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This image was scanned from my private collection

TABLE OF CONTENTS

  • INTRODUCTION
  • BOOK I:
    • Embroidery Stitches
    • Applique
    • Assisi
    • Beadwork
    • Blackwork
    • Braiding
    • Broderie Anglaise
    • Chenille Embroidery
    • Cross-stitch
    • Drawn Thread Work
    • Ecclesiastical Embroidery
    • Faggoting and Insertion Stitches
    • Hardanger Embroidery
    • Hedebo Embroidery
    • Huckaback Darning
    • Hungarian Point or Florentine Stitch
    • Initials
    • Ivory Embroidery
    • Laid Work
    • Mountmellick Work
    • Needleweaving
    • Needlework-Tapestry
    • Net Embroidery
    • Netting
    • Old English Crewel Embroidery
    • Patchwork
    • Punch Work
    • Quilting
    • Reticella or Cut Linen Work
    • Ribbon Work
    • Richelieu Embroidery
    • Shirring or Italian Smocking
    • Silk Shading
    • Smocking
    • Tambour Work
    • Venetian Embroidery
    • White Work
  • BOOK II:
    • Plain Sewing and Dress-making
    • Machining
    • Mending
  • BOOK III:
    • Knitting
  • BOOK IV:
    • Crochet
    • Hairpin Work
    • Tatting
  • BOOK V:
    • Soft Furnishings
    • Rugmaking
  • BOOK VI:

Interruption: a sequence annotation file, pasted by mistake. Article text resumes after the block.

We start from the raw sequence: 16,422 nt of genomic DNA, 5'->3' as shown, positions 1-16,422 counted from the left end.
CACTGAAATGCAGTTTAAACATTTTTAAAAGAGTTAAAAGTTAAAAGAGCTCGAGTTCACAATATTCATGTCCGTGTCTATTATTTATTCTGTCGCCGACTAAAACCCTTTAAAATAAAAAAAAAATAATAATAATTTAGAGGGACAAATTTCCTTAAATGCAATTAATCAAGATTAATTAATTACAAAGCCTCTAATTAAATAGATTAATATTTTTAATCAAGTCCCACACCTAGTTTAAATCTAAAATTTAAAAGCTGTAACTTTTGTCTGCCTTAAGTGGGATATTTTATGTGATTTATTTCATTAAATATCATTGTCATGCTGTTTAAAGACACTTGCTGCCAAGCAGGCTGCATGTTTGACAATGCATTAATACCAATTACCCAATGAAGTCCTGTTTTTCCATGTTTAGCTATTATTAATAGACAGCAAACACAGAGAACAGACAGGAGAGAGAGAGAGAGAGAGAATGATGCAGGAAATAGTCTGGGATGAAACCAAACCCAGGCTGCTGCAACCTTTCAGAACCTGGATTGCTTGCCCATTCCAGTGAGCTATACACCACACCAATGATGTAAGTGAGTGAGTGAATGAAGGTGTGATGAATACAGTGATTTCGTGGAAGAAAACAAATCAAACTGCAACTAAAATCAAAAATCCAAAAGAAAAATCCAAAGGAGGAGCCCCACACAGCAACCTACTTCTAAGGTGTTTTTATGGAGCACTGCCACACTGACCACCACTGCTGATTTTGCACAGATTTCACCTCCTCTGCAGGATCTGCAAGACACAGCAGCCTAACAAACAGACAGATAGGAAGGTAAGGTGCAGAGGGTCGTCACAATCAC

• Lacemaking
  • INDEX

Title: Weldons Encyclopedia of Needlework
Author/Designer: Weldons Needlework Experts
Format/Publication Date: HC:1947(date is approximate - book was published without copyright date)
Publisher: The Waverly Book Co., Ltd., London, UK
Language: English
Page Count: 876
Book Dimensions(ht. x w.): 9 1/4" x 5 3/4"
ISBN: None

SUMMARY- I love these compendiums of disciplines both because it gives me an easy place to go to find basic information on a wide assortment I might not have more exclusive and in depth works on, and because it gives sort of a snapshot of what purveyors of craftwork think the public of the moment will be interested in. The tatting chapter in this one is about a dozen pages. It gives an illustrated tutorial - the illustrations showing how the stitch is supposed to look when it is added to the ring, and not the actual hand motions that get you there. You are given a handful of classic edgings and a couple of much wider edgings using only basic traditional technique. I would never have been able to figure out tatting using their tutorial. Their samples aren't blocked, so they don't show to best advantage. I was overall underwhelmed with this one, but of course, your mileage may vary.